St Andrew day:facts to know

St Andrew day:facts to know

Facts about st andrew

St Andrews day facts:Scotland marks St Andrew's Day on Monday 30th November,it will be cecebrated with a bank holiday and festivities across the country.

Did you know that St Andrew is also the patron saint of Greece, Russia, Italy’s

Amalfi and Barbados? As well as other countries, he's the patront saint of singers, spinsters, maidens, fishmongers, fishermen, women wanting to be mothers, gout and sore throats. St Andrew is also the patron saint of the Order of the Thistle, one of the highest ranks of chivalry in the world, second only to the Order of the Garter.

What is st andrews day and why was he crucified

St Andrew was the first disciple of Jesus.He was a fisherman before he and his brother Simon Peter became two of the 12 disciples of Jesus. He was baptised by John the Baptist and was the first disciple of Jesus. In the Greek Orthodox tradition he is known as "Prōtoklētos" (Πρωτόκλητος) - literally "the first-called".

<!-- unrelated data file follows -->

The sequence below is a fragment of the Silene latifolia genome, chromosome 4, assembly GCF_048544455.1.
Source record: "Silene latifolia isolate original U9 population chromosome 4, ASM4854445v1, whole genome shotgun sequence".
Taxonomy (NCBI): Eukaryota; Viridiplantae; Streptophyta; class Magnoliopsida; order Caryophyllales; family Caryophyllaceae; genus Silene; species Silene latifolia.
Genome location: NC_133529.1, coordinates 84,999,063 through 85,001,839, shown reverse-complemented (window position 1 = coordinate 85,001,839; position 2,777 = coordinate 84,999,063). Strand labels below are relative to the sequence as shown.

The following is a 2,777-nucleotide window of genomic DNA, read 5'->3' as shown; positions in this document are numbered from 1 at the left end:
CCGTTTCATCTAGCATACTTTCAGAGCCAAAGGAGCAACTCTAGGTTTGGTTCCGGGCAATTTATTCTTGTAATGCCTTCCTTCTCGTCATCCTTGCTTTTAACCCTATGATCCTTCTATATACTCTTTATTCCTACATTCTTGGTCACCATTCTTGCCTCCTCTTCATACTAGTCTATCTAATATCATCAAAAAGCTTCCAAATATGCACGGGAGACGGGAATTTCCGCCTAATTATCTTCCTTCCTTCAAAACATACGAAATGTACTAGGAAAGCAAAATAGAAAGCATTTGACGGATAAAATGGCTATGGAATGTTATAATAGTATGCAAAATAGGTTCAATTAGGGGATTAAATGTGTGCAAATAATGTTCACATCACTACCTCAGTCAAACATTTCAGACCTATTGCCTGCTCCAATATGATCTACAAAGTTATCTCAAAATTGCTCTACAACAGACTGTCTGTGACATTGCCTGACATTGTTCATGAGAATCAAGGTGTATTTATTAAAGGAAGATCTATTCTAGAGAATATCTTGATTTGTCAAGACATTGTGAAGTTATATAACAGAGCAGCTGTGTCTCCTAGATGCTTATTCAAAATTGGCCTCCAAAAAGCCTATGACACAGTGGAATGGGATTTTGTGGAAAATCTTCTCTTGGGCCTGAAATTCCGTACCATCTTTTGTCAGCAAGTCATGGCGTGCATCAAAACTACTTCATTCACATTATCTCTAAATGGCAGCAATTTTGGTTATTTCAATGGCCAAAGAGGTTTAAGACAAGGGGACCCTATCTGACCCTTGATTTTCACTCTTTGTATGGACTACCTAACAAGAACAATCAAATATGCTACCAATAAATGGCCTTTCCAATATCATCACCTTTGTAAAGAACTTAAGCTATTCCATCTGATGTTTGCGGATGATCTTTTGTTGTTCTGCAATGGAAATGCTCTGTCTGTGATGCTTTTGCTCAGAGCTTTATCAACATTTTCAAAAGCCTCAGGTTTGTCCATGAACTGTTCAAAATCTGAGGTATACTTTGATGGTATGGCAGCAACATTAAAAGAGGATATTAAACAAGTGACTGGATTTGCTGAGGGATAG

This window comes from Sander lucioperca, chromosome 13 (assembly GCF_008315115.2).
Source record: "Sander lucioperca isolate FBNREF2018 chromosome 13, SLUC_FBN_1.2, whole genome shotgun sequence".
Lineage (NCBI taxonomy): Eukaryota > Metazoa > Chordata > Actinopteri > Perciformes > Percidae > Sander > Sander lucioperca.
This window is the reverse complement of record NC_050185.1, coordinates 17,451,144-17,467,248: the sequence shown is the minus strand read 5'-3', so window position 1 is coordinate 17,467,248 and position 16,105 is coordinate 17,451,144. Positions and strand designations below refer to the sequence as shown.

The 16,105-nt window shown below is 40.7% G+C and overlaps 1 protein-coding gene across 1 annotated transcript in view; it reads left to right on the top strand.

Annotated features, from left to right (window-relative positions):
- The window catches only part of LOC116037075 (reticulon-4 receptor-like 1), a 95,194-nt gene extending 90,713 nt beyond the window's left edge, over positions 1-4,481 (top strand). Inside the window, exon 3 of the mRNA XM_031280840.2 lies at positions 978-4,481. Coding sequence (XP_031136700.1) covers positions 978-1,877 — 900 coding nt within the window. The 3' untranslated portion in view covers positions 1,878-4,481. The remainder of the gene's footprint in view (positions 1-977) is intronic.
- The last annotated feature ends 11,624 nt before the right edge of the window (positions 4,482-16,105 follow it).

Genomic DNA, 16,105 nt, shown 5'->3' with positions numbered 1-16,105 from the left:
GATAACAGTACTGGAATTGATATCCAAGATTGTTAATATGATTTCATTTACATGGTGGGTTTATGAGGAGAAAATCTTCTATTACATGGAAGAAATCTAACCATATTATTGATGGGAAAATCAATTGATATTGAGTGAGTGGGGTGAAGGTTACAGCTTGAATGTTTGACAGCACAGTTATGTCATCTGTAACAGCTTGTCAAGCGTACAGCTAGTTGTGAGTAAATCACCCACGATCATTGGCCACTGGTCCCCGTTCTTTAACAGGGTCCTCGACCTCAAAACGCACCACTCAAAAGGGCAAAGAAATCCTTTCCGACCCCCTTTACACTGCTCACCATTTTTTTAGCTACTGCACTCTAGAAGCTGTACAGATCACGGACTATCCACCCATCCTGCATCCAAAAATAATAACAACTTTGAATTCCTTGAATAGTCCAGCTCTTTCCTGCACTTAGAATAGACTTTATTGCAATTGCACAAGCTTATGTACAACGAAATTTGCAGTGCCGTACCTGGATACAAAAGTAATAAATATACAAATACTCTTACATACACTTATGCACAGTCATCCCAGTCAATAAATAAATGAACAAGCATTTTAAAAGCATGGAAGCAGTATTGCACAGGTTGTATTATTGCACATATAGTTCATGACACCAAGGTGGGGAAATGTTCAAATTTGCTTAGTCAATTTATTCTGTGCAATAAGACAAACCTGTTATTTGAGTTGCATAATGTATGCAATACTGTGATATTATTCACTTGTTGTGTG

Just like Jesus,he was crucified.The only difference is,he was crucified on an X-shaped cross

He actualy asked for this cross, cos he felt he was not worthy to die on the same kind of cross Jesus died on. St Andrew was crucified on 30 November 60AD, by order of the Roman governor Aegeas in Greece.This incidence is represented by the white cross on the Scottish flag, the Saltire, since at least 1385.

Legend has it that some body parts of St andrew was preserved.Part of the relics of reportedly are, a tooth, kneecap, arm and finger bone,.

What happened to St Andrew's bones

This meant St he became a popular medieval pilgrimage site up until the 16th century - when they were destroyed in the Scottish Reformation. In 1870, the Archbishop of Amalfi sent an apparent piece of the saint's shoulder blade to Scotland, where it has since been stored in St Mary's Cathedral in Edinburgh.

St Andrew was born in Bethsaida, in Galilee, which is now Israel. His remains were moved 300 years after his death to Constantinople, now Istanbul, by the Emperor Constantine. While he was generally revered in Scotland from around 1,000 AD, he didn't become its official patron saint until the signing of the Declaration of Arbroath in 1320.

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